The novel Daphnis and Chloe, by Longus, is set in the country around it and opens with a description of the city.
Scholar and historian Zacharias Rhetor, also known as Zacharias of Mytilene was from Mytilene and lived from 465 to around 536. He was made Bishop of Mytilene and may have been of the Chalcedonian Faith. He either died and or was deposed around 536 and 553.
The city of Mytilene was also home to 9th century Byzantine Saints who were brothers, Saint George the Archbishop of Mytilene, Saint Symeon Stylites of Lesbos, and Saint David the Monk. The Church of Saint Symeon, Mytilene venerates one of the three brothers.
Catching the eye of the Empress Zoe, Constantine IX Monomachos was exiled to Mytilene on the island of Lesbos by her second husband, Michael IV. The death of Michael IV and the overthrow of Michael V in 1042 led to Constantine being recalled from his place of exile and appointed as a judge in Greece.
Lesbos and Mytilene had an established Jewish population since ancient times. In 1170 Benjamin of Tudela found ten small Jewish communities on the island.
In the Middle Ages, it was part of the Byzantine Empire and was occupied for some time by the Seljuqs under Tzachas of Smyrna in 1085. In 1198, the Republic of Venice obtained the right to commerce from the city's port.
In the 13th century, it was captured by the Emperor of Nicaea, Theodore I Laskaris. In 1335, the Byzantines, with the help of Ottoman forces, reconquered the island, then property of the Genoese nobleman Domenico Cattaneo. In 1354, emperor John V Palaiologos gave it to the Genoese adventurer Francesco Gattilusio, who married the emperor's sister, Maria. They renovated the fortress in 1373, and it remained in Genoese hands until 1462, when it was captured by the Ottoman sultan Mehmed II.
Mytilene: Geography and climate
Panorama of Mytilene.
Mytilene is located in the southeastern part of the island, north and east of the Bay of Gera. It has a land area of 107.46 square kilometres (41.49 sq mi) and a population of 36,196 inhabitants (2001). With a population density of 336.8/km² it is by far the most densely populated municipal unit in Lesbos. The next largest towns in the municipal unit are Vareiá (pop. 1,254), Pámfila (1,247), Mória (1,207), and Loutrá (1,118). The Greek National Road 36 connects Mytilene with Kalloni. Farmlands surround Mytilene, the mountains cover the west and to the north. The airport is located a few kilometres south of town. Since the 2011 local government reform, the cities and towns within the municipality changed.
The province of Mytilene (Greek: Επαρχία Μυτιλήνης) was one of the provinces of the Lesbos Prefecture. Its territory corresponded with that of the current municipal units Mytilene, Agiasos, Evergetoulas, Gera, Loutropoli Thermis, Mantamados and Polichnitos. It was abolished in 2006.
Climate data for Mytilene
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Source #1: Hellenic National Meteorological Service
Source #2: NOAA
A bottle of ouzo
Mytilene has a port with ferries to the nearby islands of Lemnos and Chios and Ayvalık and at times Dikili in Turkey. The port also serves the mainland cities of Piraeus, Athens and Thessaloniki. One ship, named during the 2001 IAAF games in Edmonton Aeolos Kenteris, after Kostas Kenteris, used to serve this city (his hometown) with 6-hour routes from Athens and Thessaloniki. The main port serving Mytilene on the Greek mainland is Piraeus.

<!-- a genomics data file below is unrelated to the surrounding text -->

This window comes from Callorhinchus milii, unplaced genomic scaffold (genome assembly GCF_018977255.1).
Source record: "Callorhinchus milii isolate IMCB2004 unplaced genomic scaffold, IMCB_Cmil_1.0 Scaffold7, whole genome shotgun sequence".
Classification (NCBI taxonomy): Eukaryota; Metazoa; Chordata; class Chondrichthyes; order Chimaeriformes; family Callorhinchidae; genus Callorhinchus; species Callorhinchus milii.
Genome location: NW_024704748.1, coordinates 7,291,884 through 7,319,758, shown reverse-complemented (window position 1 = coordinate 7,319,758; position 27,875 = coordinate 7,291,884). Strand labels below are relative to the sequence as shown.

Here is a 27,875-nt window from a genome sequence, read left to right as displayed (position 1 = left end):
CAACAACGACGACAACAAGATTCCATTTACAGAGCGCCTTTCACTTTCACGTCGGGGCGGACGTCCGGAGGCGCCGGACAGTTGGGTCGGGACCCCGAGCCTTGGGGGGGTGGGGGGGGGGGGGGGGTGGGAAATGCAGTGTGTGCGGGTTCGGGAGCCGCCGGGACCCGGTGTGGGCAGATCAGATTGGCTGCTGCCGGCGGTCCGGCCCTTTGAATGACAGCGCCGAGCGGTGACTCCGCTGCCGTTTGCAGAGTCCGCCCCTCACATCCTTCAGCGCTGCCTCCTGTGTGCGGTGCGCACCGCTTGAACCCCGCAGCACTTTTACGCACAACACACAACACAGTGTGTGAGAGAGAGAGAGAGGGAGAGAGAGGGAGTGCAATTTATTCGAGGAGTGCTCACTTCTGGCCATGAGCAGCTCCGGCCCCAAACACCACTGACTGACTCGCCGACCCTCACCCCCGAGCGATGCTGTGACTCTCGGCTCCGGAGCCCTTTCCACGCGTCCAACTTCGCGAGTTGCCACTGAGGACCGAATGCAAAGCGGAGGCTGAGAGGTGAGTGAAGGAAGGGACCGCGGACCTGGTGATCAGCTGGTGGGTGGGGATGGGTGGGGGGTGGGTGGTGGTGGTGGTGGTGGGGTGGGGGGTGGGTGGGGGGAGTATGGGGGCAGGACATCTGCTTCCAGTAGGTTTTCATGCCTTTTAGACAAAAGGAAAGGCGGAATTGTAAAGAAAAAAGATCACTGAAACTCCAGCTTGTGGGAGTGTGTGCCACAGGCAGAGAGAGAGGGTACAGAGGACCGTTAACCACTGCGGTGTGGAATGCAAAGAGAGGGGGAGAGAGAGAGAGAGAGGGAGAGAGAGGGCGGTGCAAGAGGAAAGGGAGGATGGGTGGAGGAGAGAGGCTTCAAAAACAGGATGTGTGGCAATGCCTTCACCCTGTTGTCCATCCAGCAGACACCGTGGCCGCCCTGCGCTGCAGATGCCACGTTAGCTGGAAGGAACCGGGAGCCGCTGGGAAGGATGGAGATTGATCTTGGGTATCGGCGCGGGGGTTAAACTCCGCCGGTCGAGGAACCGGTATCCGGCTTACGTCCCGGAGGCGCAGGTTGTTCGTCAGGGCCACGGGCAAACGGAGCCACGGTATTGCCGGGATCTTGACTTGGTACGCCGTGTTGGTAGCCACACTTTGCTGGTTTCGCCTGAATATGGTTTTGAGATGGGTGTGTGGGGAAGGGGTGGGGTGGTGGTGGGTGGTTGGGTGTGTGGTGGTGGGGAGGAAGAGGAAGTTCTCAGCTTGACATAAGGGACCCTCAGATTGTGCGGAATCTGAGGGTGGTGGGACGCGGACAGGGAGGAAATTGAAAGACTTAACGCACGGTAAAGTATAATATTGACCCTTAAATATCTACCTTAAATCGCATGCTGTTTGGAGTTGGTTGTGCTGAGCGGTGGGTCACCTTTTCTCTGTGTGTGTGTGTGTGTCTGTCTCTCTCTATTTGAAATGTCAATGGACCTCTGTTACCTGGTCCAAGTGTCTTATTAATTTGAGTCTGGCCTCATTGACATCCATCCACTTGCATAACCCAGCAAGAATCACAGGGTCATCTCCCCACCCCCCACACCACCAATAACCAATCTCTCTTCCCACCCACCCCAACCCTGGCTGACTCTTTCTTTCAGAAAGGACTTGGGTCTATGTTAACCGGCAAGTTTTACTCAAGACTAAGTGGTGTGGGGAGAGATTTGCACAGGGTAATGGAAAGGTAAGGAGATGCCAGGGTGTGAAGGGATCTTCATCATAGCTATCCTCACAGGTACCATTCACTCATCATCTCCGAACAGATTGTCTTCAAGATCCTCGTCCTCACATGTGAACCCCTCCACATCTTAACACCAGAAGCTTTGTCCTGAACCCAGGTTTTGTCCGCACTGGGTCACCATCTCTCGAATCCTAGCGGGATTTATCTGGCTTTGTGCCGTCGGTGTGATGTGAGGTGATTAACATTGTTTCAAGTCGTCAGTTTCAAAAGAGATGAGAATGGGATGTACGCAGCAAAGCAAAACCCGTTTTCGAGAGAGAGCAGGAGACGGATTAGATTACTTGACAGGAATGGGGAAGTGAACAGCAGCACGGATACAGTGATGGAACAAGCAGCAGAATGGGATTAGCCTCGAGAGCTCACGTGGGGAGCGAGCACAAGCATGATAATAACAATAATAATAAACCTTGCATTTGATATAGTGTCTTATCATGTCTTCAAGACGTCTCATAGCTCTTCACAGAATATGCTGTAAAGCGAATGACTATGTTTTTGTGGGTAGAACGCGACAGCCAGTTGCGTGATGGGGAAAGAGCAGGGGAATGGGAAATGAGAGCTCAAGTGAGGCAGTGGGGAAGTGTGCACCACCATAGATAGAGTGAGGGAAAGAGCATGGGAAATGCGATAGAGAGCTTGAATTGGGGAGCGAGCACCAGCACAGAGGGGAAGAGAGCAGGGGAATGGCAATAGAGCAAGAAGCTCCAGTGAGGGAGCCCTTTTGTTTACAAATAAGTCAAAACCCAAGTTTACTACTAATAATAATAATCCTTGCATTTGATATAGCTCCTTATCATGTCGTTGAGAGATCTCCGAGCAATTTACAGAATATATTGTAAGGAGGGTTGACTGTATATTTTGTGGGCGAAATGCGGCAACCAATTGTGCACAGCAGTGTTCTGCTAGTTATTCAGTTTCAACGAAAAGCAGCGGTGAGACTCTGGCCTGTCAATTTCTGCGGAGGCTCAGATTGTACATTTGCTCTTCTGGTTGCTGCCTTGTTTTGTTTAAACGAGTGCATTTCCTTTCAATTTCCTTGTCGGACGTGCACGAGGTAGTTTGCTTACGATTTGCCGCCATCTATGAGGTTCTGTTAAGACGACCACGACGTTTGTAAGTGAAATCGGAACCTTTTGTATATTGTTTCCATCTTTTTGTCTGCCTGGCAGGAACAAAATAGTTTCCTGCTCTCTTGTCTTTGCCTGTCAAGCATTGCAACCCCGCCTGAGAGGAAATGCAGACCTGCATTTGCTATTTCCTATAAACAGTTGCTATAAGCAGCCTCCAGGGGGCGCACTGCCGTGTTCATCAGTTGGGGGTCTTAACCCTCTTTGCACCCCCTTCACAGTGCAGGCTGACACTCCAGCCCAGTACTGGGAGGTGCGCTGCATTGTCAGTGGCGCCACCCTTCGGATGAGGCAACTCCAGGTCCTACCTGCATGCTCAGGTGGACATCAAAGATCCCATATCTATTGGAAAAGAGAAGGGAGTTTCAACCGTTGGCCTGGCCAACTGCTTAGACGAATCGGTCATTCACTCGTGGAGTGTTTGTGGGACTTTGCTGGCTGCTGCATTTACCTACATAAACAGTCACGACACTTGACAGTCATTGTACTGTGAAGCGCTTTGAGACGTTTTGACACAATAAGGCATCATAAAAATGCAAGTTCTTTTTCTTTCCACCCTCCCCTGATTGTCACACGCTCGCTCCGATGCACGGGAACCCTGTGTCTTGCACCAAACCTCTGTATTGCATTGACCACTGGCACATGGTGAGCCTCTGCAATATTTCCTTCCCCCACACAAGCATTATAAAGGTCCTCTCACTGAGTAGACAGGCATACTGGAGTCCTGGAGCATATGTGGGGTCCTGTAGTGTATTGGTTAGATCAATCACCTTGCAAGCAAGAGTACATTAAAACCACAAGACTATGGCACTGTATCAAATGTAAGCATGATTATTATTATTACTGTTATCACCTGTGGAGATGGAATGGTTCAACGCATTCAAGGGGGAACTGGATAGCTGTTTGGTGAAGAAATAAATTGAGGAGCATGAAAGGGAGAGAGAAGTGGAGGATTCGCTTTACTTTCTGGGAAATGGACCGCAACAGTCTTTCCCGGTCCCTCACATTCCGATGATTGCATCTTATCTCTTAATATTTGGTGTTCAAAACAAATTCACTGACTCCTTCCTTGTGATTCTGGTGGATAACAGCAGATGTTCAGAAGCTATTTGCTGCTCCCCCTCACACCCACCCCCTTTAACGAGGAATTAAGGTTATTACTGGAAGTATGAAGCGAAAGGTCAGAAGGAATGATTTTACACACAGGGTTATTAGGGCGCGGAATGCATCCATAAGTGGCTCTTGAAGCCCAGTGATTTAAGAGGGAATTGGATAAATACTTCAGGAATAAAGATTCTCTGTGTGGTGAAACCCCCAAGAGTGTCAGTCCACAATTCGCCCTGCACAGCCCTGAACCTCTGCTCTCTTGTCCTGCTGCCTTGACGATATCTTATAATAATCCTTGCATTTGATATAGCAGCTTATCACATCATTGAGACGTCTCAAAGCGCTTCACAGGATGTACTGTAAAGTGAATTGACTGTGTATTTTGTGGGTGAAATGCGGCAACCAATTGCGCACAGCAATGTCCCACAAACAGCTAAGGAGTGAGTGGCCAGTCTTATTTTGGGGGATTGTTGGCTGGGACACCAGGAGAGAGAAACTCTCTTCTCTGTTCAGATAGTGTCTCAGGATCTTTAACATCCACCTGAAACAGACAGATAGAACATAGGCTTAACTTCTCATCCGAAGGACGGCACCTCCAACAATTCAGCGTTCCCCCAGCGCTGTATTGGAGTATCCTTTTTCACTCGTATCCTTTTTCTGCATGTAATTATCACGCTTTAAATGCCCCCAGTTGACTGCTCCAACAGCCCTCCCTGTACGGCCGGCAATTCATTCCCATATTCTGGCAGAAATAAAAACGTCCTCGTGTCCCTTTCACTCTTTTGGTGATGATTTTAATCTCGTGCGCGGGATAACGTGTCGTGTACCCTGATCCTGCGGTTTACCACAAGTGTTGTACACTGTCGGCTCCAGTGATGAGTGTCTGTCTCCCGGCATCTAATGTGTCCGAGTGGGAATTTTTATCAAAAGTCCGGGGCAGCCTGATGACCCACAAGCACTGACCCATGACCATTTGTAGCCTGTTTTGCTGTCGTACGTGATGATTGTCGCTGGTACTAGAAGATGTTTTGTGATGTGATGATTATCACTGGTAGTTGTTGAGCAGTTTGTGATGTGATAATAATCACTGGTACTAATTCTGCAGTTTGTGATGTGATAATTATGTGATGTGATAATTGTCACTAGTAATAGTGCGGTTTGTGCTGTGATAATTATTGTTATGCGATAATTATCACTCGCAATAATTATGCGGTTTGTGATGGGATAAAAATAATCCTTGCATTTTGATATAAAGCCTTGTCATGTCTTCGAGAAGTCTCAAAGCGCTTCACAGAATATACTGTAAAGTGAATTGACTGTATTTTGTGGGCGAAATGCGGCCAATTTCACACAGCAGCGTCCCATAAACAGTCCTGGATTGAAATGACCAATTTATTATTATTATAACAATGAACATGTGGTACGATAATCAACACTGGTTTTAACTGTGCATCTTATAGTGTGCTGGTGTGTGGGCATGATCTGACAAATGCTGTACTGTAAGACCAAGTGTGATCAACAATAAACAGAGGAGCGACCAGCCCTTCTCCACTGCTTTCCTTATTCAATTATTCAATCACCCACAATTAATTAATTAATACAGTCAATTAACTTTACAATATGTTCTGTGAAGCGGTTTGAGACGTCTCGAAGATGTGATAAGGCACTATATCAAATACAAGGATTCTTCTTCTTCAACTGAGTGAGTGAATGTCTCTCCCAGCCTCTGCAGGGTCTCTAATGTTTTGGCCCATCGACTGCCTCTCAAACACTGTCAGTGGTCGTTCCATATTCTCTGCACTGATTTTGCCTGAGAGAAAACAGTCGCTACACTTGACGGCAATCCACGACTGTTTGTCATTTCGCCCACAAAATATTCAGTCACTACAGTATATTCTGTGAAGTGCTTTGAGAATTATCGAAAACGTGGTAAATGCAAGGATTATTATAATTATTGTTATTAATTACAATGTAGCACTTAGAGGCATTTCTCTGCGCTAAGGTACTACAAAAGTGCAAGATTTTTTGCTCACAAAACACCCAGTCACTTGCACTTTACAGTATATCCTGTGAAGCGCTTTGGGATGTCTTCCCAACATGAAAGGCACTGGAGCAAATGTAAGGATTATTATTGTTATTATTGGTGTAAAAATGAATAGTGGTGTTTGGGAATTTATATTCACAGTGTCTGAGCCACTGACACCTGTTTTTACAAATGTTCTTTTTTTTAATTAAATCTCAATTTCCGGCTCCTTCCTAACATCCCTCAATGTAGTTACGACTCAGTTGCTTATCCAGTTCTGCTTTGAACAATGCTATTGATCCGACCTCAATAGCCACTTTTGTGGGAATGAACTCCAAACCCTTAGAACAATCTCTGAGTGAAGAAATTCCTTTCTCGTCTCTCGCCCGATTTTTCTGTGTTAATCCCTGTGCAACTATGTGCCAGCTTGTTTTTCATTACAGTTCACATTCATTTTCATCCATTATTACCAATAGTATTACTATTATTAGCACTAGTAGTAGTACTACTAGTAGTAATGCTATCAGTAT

The city produces ouzo. There are more than 15 commercial producers on the island.
The city exports sardines harvested from the Bay of Kalloni and olive oil and woodwork.
Mytilene: Landmarks and architecture
Old mansion, one of the many in the town
The town of Mytilene has a large number of neoclassical buildings, public and private houses. Some of them are the building of the Lesbos Prefecture, the old City Hall, the Experimental Lyceum and various mansions and hotels all over the town.
The Baroque church of Saint Therapon dominates at the port with its impressive style.
Ancient Theatre of Mytilene
Archaeological Museum of Mytilene
Castle of Mytilene
Church of Saint Symeon, Mytilene
Catholic Church of Theotokos, where part of the relics of Saint Valentine are kept
Çarşı Hamam ("Market Bath")
Ecclesiastical Byzantine Museum of Mytilene
Folk Art Museum of Mytilene
Monastery of Agios Raphael
Museum of Costume and Embroidery of Lesvos
Statue of Liberty (Mytilene)
Yeni Cami, Mytilene
The Roman aqueduct at Moria
Archaeological investigations at Mytilene began in the late 19th century when Robert Koldewey (later excavator of Babylon) and a group of German colleagues spent many months on the island preparing plans of the visible remains at various ancient sites like Mytilene. Significant excavations, however, do not seem to have started until after the First World War when in the mid-1920s Evangelides uncovered much of the famous theatre (according to Plutarch it was the inspiration for Pompey's theatre in Rome in 55 BC, the first permanent stone theatre in that city) on the hill on the western side of town. Subsequent work in the 1950s, 1960s and 1970s by various members of the Archaeological Service revealed more of the theatre, including a Roman conversion to a gladiatorial arena. Salvage excavations carried out by the Archaeological Service in many areas of the city have revealed sites going back to the Early Bronze Age although most have been much later (Hellenistic and Roman). Particularly significant is a large stoa over a hundred metres long recently dug on the North Harbour of the city. It is clear from various remains in different parts of the city that Mytilene was indeed laid out on a grid plan as the Roman architect Vitruvius had written.